Swaziland is a small, landlocked country in southern Africa, and due to elevation and climatic conditions the majority of Swaziland has historically had low levels of malaria transmission [12]. The scale-up of interventions and the expansion of surveillance in recent years, incorporating active, reactive and proactive case detection, have brought the country close to elimination [12,13,14,15]. Between 2000 and 2014 Swaziland reported a decrease of more than 97% in malaria cases and a reduction of over 93% in malaria deaths between 2001 and 2014 [6]. However, population movements, both within and outside the country, especially to malaria-endemic areas, are a hindrance to elimination success [16, 17]. Understanding the levels of malaria importation, the sources and routes taken by infected travellers, and the characteristics of infected travellers compared to those who are uninfected is valuable for guiding elimination strategies and designing interventions to achieve and sustain malaria elimination [7, 18].

This article describes the characteristics of all individuals passively detected by health facilities and all those surveyed in follow-on reactive case detection (RACD) carried out between January 2010 and June 2014 and map the reported domestic and international travel histories. It also explores the differences in travel patterns between confirmed positive cases, with those found to be negative, and examined demographic, socio-economic and geographic factors associated with any differences.


In 2009, the Swaziland National Malaria Control Programme (NMCP) introduced active surveillance, consisting of: (1) active case investigation at the household of the index case, triggered by parasitological confirmation of a malaria case at a health facility; (2) RACD, triggered by the location of a confirmed malaria case in Swaziland’s receptive area; and, (3) pro-active case detection, triggered by strong suspicion of malaria transmission within a defined detection area and on high-risk populations, such as Mozambican farm workers [19] (Fig. 1). Every case that is parasitologically confirmed at health facilities (‘index case’), whether it is identified by rapid diagnostic test (RDT) and/or by microscopy, is investigated at the patient’s home within 7 days (January 2010 to June 2013) or 48 h (July 2013 to June 2014) of the patient’s presentation date, subject to consent by the patient or guardian. If the confirmed malaria case lives in Swaziland’s receptive area (approximately the eastern half of the country), every person residing within a radius of either 1 km (January 2010 to June 2013) or 500 m (July 2013 to June 2014) from the residence of the index case is tested for malaria. A RACD event remains open for up to 5 weeks, where the NMCP additionally conducts fever screening and where individuals near the index case report a recent fever, enabling identification of any additional malaria cases (‘secondary cases’). Any identified positive case is referred (often driven) to the nearest health facility for treatment and followed up [19]. Figure 1 outlines the surveillance structure.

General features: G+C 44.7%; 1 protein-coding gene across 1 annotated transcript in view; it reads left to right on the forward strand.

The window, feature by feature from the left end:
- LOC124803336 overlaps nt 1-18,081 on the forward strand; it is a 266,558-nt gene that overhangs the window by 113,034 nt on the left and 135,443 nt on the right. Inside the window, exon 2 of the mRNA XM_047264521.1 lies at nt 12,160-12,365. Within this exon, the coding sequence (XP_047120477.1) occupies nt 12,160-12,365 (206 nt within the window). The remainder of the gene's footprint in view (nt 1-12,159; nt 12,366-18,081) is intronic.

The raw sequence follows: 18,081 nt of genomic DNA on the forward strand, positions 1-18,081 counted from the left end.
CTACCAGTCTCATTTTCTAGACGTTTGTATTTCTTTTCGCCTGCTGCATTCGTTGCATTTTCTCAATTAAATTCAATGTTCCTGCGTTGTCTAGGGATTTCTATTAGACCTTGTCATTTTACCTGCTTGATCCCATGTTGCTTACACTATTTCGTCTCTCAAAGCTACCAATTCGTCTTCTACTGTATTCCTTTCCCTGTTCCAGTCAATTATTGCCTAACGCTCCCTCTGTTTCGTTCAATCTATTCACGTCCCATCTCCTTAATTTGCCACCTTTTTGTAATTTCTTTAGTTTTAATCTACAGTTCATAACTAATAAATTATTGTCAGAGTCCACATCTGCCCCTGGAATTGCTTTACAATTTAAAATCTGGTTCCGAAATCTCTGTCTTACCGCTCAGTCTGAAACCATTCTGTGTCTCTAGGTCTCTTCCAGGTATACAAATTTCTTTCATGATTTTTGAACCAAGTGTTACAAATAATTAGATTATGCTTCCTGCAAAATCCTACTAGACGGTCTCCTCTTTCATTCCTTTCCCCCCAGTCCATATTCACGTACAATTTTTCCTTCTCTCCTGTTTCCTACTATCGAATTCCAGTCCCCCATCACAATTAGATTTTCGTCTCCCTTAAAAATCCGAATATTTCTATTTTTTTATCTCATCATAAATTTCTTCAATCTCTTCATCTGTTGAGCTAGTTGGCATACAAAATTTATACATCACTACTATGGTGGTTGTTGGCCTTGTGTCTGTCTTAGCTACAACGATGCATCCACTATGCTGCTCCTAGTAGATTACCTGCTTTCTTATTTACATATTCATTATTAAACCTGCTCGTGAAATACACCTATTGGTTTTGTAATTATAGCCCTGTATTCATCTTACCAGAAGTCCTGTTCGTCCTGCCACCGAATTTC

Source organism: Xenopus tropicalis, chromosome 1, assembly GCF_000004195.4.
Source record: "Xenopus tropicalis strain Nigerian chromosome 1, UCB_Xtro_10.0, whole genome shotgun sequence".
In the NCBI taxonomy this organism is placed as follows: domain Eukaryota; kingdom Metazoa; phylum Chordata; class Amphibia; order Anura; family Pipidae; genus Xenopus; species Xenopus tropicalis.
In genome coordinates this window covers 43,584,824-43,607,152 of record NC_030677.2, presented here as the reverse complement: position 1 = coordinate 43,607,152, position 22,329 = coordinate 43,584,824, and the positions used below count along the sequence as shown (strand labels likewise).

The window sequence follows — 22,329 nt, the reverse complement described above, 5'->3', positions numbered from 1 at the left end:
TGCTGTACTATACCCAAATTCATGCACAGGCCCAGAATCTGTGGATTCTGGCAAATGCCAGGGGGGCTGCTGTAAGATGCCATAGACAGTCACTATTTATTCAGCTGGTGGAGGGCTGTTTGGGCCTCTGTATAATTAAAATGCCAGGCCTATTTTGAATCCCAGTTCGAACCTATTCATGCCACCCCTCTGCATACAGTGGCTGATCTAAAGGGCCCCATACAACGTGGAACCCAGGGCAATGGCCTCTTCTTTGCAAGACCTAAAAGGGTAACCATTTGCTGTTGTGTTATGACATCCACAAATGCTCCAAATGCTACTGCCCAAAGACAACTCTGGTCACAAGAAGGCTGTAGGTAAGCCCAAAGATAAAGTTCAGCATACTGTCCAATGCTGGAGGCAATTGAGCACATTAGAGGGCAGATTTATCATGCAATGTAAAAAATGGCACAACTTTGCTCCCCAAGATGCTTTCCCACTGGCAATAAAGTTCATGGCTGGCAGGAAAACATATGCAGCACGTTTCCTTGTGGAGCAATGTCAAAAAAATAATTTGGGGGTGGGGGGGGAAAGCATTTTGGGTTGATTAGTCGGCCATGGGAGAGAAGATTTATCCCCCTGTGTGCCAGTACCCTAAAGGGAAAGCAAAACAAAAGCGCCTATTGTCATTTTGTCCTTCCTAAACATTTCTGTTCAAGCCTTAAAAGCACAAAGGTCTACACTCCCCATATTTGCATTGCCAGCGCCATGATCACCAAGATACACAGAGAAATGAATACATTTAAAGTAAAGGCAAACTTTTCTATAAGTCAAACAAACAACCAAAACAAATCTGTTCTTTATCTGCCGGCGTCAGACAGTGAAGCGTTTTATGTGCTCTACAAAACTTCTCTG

Fig. 1

(Adapted from the NMCP surveillance manual [19])

Swaziland National Malaria Control Programme Surveillance structure

During both index case investigation and RACD, the surveillance agent is required to question each participant on their age, gender, occupation, and nationality. Additionally, travel history is recorded, including places visited during the 8 weeks prior to the investigation, duration of stay, reason for travel, means of transport, border crossing sites, and access to/utilization of vector control and personal protection measures. The latitude and longitude of the residence of each individual is also recorded. Once the case investigation is undertaken, a case review is carried out to identify the origin of the infection and classify cases into the following groups: (1) imported: a case for which the origin can be traced to a known malarious area outside the country in which the case was diagnosed; (2) local: a case for which the origin is likely from local transmission; (3) intraported: a case which has its origins in another part of Swaziland; and, (4) unknown: where the information available does not enable a case classification [19].